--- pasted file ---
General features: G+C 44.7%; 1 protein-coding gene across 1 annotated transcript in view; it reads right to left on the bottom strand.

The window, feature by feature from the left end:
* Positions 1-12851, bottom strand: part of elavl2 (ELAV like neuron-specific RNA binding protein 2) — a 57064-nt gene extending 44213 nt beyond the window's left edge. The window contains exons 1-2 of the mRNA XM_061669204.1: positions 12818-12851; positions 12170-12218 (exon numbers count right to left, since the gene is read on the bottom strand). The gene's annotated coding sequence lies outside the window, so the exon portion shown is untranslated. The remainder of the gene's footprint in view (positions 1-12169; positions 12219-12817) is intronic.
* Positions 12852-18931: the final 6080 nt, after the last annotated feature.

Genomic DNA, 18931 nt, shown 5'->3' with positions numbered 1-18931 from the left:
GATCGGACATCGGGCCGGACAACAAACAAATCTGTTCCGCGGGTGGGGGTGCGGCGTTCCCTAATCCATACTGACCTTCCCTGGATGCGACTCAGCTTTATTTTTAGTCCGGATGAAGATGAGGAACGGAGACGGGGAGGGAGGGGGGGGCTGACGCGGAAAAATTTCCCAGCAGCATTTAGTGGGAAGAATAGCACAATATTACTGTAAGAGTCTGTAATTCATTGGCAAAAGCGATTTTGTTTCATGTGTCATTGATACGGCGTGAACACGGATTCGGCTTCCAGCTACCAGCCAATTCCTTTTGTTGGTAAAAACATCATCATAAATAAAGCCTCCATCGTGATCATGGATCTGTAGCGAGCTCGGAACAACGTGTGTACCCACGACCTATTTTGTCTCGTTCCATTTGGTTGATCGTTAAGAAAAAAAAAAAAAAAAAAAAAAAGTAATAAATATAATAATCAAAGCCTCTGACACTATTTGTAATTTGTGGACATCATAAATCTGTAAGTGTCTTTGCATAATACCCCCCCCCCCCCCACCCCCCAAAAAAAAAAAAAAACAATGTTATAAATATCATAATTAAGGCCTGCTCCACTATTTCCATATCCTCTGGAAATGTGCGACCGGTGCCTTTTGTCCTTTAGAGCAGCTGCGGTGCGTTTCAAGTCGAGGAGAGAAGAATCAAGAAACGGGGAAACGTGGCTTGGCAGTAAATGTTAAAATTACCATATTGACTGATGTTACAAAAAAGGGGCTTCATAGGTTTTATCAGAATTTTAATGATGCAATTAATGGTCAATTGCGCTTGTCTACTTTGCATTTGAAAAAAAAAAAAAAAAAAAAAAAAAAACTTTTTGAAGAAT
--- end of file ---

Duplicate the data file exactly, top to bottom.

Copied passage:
General features: G+C 44.7%; 1 protein-coding gene across 1 annotated transcript in view; it reads right to left on the bottom strand.

The window, feature by feature from the left end:
* Positions 1-12851, bottom strand: part of elavl2 (ELAV like neuron-specific RNA binding protein 2) — a 57064-nt gene extending 44213 nt beyond the window's left edge. The window contains exons 1-2 of the mRNA XM_061669204.1: positions 12818-12851; positions 12170-12218 (exon numbers count right to left, since the gene is read on the bottom strand). The gene's annotated coding sequence lies outside the window, so the exon portion shown is untranslated. The remainder of the gene's footprint in view (positions 1-12169; positions 12219-12817) is intronic.
* Positions 12852-18931: the final 6080 nt, after the last annotated feature.

Genomic DNA, 18931 nt, shown 5'->3' with positions numbered 1-18931 from the left:
GATCGGACATCGGGCCGGACAACAAACAAATCTGTTCCGCGGGTGGGGGTGCGGCGTTCCCTAATCCATACTGACCTTCCCTGGATGCGACTCAGCTTTATTTTTAGTCCGGATGAAGATGAGGAACGGAGACGGGGAGGGAGGGGGGGGCTGACGCGGAAAAATTTCCCAGCAGCATTTAGTGGGAAGAATAGCACAATATTACTGTAAGAGTCTGTAATTCATTGGCAAAAGCGATTTTGTTTCATGTGTCATTGATACGGCGTGAACACGGATTCGGCTTCCAGCTACCAGCCAATTCCTTTTGTTGGTAAAAACATCATCATAAATAAAGCCTCCATCGTGATCATGGATCTGTAGCGAGCTCGGAACAACGTGTGTACCCACGACCTATTTTGTCTCGTTCCATTTGGTTGATCGTTAAGAAAAAAAAAAAAAAAAAAAAAAAGTAATAAATATAATAATCAAAGCCTCTGACACTATTTGTAATTTGTGGACATCATAAATCTGTAAGTGTCTTTGCATAATACCCCCCCCCCCCCCACCCCCCAAAAAAAAAAAAAAACAATGTTATAAATATCATAATTAAGGCCTGCTCCACTATTTCCATATCCTCTGGAAATGTGCGACCGGTGCCTTTTGTCCTTTAGAGCAGCTGCGGTGCGTTTCAAGTCGAGGAGAGAAGAATCAAGAAACGGGGAAACGTGGCTTGGCAGTAAATGTTAAAATTACCATATTGACTGATGTTACAAAAAAGGGGCTTCATAGGTTTTATCAGAATTTTAATGATGCAATTAATGGTCAATTGCGCTTGTCTACTTTGCATTTGAAAAAAAAAAAAAAAAAAAAAAAAAAACTTTTTGAAGAAT